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Plasmacytoid dendritic cells (pDC) are the body’s main source of IFN-α, but, unlike classical myeloid DC (myDC), they lack phagocytic activity and are generally perceived as playing only a minor role in Ag processing and presentation. We show that murine pDC, as well as myDC, express Fcγ receptors (CD16/CD32) and can use these receptors to acquire Ag from immune complexes (IC), resulting in the induction of robust Ag-specific CD4+ and CD8+ T cell responses. IC-loaded pDC stimulate CD4 + T cells to proliferate and secrete a mixture of IL-4 and IFN-γ, and they induce CD8+ T cells to secrete IL-10 as well as IFN-γ. In contrast, IC-loaded myDC induce both CD4+ and CD8+ T cells to secrete mainly IFN-γ. These results indicate that pDC can shape an immune response by acquiring and processing opsonized Ag, leading to a predominantly Th2 response.
Plasmacytoid dendritic cells (pDC)4 are the body’s first line of defense against invading pathogens, and can efficiently fight viruses through their high and immediate production of IFN-α (1). In their resting state, pDC do not resemble classical myeloid dendritic cells (myDC), with long dendritic protrusions, but rather have a rounded morphology more like lymphocytes (2, 3). Unlike myDC, pDC do not phagocytose or take up exogenous protein Ags efficiently, mainly because they lack DEC-205 and mannose receptors (4). In addition, they express low levels of MHC Ags and accessory molecules (1–3). In turn, this leads to weak activation of naive Ag-specific T cells. However, endogenous Ags in the form of self-Ags or viral products may be efficiently presented by pDC, suggesting a role for these cells in both viral defense and maintenance of tolerance in the steady state (5, 6). Moreover, pDC can activate Ag-experienced and memory T cells (7), further indicating a role for these cells in shaping the adaptive immune response.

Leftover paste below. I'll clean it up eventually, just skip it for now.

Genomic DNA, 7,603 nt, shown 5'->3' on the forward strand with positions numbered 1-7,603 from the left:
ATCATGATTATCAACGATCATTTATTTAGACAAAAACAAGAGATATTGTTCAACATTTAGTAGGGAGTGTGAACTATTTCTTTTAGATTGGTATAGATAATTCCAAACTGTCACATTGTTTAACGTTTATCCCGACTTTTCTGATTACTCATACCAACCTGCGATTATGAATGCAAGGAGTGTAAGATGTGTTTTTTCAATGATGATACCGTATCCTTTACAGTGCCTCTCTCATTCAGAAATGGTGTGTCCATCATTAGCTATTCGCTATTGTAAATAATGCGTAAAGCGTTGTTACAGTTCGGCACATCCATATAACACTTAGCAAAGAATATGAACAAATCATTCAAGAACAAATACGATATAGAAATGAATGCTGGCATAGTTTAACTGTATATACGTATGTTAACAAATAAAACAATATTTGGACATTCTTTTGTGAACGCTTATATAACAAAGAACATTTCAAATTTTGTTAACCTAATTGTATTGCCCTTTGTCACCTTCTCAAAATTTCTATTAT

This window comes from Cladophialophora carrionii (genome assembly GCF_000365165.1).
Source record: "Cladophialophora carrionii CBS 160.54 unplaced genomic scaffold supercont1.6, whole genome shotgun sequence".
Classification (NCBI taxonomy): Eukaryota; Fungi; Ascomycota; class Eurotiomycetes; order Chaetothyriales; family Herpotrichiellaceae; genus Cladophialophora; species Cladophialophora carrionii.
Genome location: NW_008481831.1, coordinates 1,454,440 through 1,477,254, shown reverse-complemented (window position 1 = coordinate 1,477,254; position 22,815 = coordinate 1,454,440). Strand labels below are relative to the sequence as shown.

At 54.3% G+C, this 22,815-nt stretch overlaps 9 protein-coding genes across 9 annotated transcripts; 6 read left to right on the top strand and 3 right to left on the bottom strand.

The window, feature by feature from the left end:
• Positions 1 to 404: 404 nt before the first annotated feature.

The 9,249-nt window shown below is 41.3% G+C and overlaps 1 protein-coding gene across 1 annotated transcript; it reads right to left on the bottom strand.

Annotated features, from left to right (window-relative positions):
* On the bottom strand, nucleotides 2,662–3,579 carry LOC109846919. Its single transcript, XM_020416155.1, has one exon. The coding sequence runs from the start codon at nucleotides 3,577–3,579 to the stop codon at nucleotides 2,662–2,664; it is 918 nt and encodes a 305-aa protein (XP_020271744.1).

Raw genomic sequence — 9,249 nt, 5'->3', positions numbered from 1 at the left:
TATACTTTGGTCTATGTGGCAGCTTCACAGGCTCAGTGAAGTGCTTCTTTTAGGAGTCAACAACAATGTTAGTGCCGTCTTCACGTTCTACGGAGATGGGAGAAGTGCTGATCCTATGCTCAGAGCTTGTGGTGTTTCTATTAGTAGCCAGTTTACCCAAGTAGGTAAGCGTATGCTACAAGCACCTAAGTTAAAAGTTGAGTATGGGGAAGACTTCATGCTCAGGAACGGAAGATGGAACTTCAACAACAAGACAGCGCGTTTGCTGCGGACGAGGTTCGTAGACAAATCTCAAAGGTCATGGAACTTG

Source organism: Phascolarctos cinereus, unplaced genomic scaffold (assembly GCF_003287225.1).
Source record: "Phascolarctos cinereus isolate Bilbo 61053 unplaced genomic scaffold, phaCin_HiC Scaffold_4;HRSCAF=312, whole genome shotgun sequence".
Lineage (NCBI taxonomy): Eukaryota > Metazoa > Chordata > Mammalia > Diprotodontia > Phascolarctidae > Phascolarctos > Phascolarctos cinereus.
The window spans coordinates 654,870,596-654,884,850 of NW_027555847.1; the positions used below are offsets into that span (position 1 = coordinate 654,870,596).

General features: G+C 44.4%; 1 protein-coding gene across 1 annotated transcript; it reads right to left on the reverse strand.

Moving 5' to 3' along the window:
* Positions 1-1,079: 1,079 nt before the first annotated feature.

In addition to acquiring Ags via phagocytosis and pinocytosis, monocytes, macrophages, and myDC express and take up Ags in immune complexes (IC) via their FcγR (8), resulting in Ag processing and presentation to T cells. Such opsonized Ags were described more than a century ago (9), and opsonization is known to play a central role in the induction of innate immune responses to various pathogens. However, despite the well-established role of pDC in innate immunity, their ability to acquire and process opsonized Ags is unknown. This led us to ask whether pDC, which express FcγR (CD16/CD32, FcγRIII/FcγRII), can take up exogenous Ags via this receptor, and, if so, whether such Ags would be processed in a manner that promotes Ag-specific T cell activation.
Female or male C57BL/6, OT-I, and OT-II OVA-TCR transgenic (OVA-TCR Tg) mice were obtained from The Jackson Laboratory and used at 8–12 wk of age. OT-I and OT-II mice crossed onto RAG−/− background were purchased from Taconic Farms and bred in-house. All experiments were performed under institutional guidelines according to an approved protocol.
All fluorochrome-labeled Abs were purchased from BD Pharmingen. IFN-α was detected using a kit from R&D Systems, according to the manufacturer’s instructions. IL-6 and TNF-α were detected using Abs purchased from eBioscience. Mouse anti-chicken OVA (IgG1) was obtained as ascites from Sigma-Aldrich. The Ab was dialyzed and filtered before the titer was confirmed in direct OVA ELISA. Sterile aliquots were stored at −20°C until used. DQ-OVA, a self-quenched dye emitting green fluorescence upon degradation, and CFSE were purchased from Invitrogen. LPS, PMA, ionomycin, and brefeldin A were all purchased from Sigma-Aldrich. OVA323–339 (ISQAVHAAHAEINEAGR) and OVA257–264 (SIINFEKL) were synthesized at the University of Pittsburgh and purified using HPLC. OVA/Anti-OVA-IC were prepared by incubating DQ-OVA (100 µg/ml) with mouse-anti-OVA (titer 1:20) for 1 h at 37°C. The complexes were used at a final concentration of 10 µg/ml DQ-OVA and 1/200 dilution of the Ab.